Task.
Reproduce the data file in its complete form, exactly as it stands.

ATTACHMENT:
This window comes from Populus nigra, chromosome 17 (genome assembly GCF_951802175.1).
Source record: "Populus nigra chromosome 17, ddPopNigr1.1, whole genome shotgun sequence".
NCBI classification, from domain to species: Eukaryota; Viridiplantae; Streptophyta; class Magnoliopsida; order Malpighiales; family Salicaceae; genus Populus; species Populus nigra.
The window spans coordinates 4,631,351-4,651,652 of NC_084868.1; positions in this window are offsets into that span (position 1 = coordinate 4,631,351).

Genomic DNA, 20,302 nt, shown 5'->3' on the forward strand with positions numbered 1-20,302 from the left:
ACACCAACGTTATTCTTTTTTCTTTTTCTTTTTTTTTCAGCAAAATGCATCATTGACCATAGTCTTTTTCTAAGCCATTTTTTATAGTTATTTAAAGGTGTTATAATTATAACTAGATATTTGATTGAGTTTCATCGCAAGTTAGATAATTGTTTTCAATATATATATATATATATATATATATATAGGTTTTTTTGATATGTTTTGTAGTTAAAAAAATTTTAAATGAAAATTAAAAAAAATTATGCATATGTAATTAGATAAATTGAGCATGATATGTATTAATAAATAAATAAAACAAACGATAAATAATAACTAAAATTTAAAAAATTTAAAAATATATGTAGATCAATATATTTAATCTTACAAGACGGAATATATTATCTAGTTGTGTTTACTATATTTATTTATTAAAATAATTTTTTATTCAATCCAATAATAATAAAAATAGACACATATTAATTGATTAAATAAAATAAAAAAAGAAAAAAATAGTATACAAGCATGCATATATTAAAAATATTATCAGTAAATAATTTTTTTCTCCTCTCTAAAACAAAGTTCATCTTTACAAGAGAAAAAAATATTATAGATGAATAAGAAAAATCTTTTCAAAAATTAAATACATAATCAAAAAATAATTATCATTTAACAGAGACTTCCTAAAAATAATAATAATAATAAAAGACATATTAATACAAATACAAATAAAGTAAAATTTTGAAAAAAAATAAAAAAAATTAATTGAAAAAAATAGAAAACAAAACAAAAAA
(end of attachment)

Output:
This window comes from Populus nigra, chromosome 17 (genome assembly GCF_951802175.1).
Source record: "Populus nigra chromosome 17, ddPopNigr1.1, whole genome shotgun sequence".
NCBI classification, from domain to species: Eukaryota; Viridiplantae; Streptophyta; class Magnoliopsida; order Malpighiales; family Salicaceae; genus Populus; species Populus nigra.
The window spans coordinates 4,631,351-4,651,652 of NC_084868.1; positions in this window are offsets into that span (position 1 = coordinate 4,631,351).

Genomic DNA, 20,302 nt, shown 5'->3' on the forward strand with positions numbered 1-20,302 from the left:
ACACCAACGTTATTCTTTTTTCTTTTTCTTTTTTTTTCAGCAAAATGCATCATTGACCATAGTCTTTTTCTAAGCCATTTTTTATAGTTATTTAAAGGTGTTATAATTATAACTAGATATTTGATTGAGTTTCATCGCAAGTTAGATAATTGTTTTCAATATATATATATATATATATATATATATAGGTTTTTTTGATATGTTTTGTAGTTAAAAAAATTTTAAATGAAAATTAAAAAAAATTATGCATATGTAATTAGATAAATTGAGCATGATATGTATTAATAAATAAATAAAACAAACGATAAATAATAACTAAAATTTAAAAAATTTAAAAATATATGTAGATCAATATATTTAATCTTACAAGACGGAATATATTATCTAGTTGTGTTTACTATATTTATTTATTAAAATAATTTTTTATTCAATCCAATAATAATAAAAATAGACACATATTAATTGATTAAATAAAATAAAAAAAGAAAAAAATAGTATACAAGCATGCATATATTAAAAATATTATCAGTAAATAATTTTTTTCTCCTCTCTAAAACAAAGTTCATCTTTACAAGAGAAAAAAATATTATAGATGAATAAGAAAAATCTTTTCAAAAATTAAATACATAATCAAAAAATAATTATCATTTAACAGAGACTTCCTAAAAATAATAATAATAATAAAAGACATATTAATACAAATACAAATAAAGTAAAATTTTGAAAAAAAATAAAAAAAATTAATTGAAAAAAATAGAAAACAAAACAAAAAA